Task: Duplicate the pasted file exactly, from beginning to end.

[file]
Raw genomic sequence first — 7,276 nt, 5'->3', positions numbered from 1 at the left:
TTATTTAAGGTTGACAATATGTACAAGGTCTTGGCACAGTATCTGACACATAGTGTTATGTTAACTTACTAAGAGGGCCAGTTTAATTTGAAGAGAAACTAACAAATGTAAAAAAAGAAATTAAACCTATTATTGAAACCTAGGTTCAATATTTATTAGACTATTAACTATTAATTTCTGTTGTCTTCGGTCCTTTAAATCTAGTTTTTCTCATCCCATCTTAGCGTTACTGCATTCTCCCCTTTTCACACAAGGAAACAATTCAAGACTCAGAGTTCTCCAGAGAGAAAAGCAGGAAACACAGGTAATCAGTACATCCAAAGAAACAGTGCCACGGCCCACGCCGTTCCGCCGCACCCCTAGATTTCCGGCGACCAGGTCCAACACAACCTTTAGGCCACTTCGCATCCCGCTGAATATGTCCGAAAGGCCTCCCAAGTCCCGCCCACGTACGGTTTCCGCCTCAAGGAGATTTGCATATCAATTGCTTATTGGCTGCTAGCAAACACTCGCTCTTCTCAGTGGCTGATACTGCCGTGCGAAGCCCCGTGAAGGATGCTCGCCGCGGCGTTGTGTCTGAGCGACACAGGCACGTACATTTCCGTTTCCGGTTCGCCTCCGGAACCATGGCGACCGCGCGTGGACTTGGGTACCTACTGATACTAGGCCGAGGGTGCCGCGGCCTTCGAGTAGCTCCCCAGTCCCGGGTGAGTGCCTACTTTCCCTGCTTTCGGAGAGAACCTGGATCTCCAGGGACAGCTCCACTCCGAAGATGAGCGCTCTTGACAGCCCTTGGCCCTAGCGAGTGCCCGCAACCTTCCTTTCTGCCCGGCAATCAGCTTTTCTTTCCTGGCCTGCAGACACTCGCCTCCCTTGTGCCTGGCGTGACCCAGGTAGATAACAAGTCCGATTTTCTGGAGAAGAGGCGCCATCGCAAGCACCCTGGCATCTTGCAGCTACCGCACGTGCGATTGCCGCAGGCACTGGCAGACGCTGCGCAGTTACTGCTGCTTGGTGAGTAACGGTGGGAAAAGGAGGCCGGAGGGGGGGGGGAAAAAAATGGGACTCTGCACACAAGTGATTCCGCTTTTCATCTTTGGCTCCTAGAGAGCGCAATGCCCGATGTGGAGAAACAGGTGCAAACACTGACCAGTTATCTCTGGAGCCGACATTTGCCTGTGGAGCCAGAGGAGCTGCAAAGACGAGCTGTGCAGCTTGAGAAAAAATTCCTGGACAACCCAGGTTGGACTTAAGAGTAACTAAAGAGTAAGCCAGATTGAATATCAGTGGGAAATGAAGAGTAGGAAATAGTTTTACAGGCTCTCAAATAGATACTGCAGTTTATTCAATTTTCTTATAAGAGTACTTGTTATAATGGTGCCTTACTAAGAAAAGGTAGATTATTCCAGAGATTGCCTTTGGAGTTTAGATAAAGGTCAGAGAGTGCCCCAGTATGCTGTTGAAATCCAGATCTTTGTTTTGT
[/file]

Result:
Raw genomic sequence first — 7,276 nt, 5'->3', positions numbered from 1 at the left:
TTATTTAAGGTTGACAATATGTACAAGGTCTTGGCACAGTATCTGACACATAGTGTTATGTTAACTTACTAAGAGGGCCAGTTTAATTTGAAGAGAAACTAACAAATGTAAAAAAAGAAATTAAACCTATTATTGAAACCTAGGTTCAATATTTATTAGACTATTAACTATTAATTTCTGTTGTCTTCGGTCCTTTAAATCTAGTTTTTCTCATCCCATCTTAGCGTTACTGCATTCTCCCCTTTTCACACAAGGAAACAATTCAAGACTCAGAGTTCTCCAGAGAGAAAAGCAGGAAACACAGGTAATCAGTACATCCAAAGAAACAGTGCCACGGCCCACGCCGTTCCGCCGCACCCCTAGATTTCCGGCGACCAGGTCCAACACAACCTTTAGGCCACTTCGCATCCCGCTGAATATGTCCGAAAGGCCTCCCAAGTCCCGCCCACGTACGGTTTCCGCCTCAAGGAGATTTGCATATCAATTGCTTATTGGCTGCTAGCAAACACTCGCTCTTCTCAGTGGCTGATACTGCCGTGCGAAGCCCCGTGAAGGATGCTCGCCGCGGCGTTGTGTCTGAGCGACACAGGCACGTACATTTCCGTTTCCGGTTCGCCTCCGGAACCATGGCGACCGCGCGTGGACTTGGGTACCTACTGATACTAGGCCGAGGGTGCCGCGGCCTTCGAGTAGCTCCCCAGTCCCGGGTGAGTGCCTACTTTCCCTGCTTTCGGAGAGAACCTGGATCTCCAGGGACAGCTCCACTCCGAAGATGAGCGCTCTTGACAGCCCTTGGCCCTAGCGAGTGCCCGCAACCTTCCTTTCTGCCCGGCAATCAGCTTTTCTTTCCTGGCCTGCAGACACTCGCCTCCCTTGTGCCTGGCGTGACCCAGGTAGATAACAAGTCCGATTTTCTGGAGAAGAGGCGCCATCGCAAGCACCCTGGCATCTTGCAGCTACCGCACGTGCGATTGCCGCAGGCACTGGCAGACGCTGCGCAGTTACTGCTGCTTGGTGAGTAACGGTGGGAAAAGGAGGCCGGAGGGGGGGGGGAAAAAAATGGGACTCTGCACACAAGTGATTCCGCTTTTCATCTTTGGCTCCTAGAGAGCGCAATGCCCGATGTGGAGAAACAGGTGCAAACACTGACCAGTTATCTCTGGAGCCGACATTTGCCTGTGGAGCCAGAGGAGCTGCAAAGACGAGCTGTGCAGCTTGAGAAAAAATTCCTGGACAACCCAGGTTGGACTTAAGAGTAACTAAAGAGTAAGCCAGATTGAATATCAGTGGGAAATGAAGAGTAGGAAATAGTTTTACAGGCTCTCAAATAGATACTGCAGTTTATTCAATTTTCTTATAAGAGTACTTGTTATAATGGTGCCTTACTAAGAAAAGGTAGATTATTCCAGAGATTGCCTTTGGAGTTTAGATAAAGGTCAGAGAGTGCCCCAGTATGCTGTTGAAATCCAGATCTTTGTTTTGT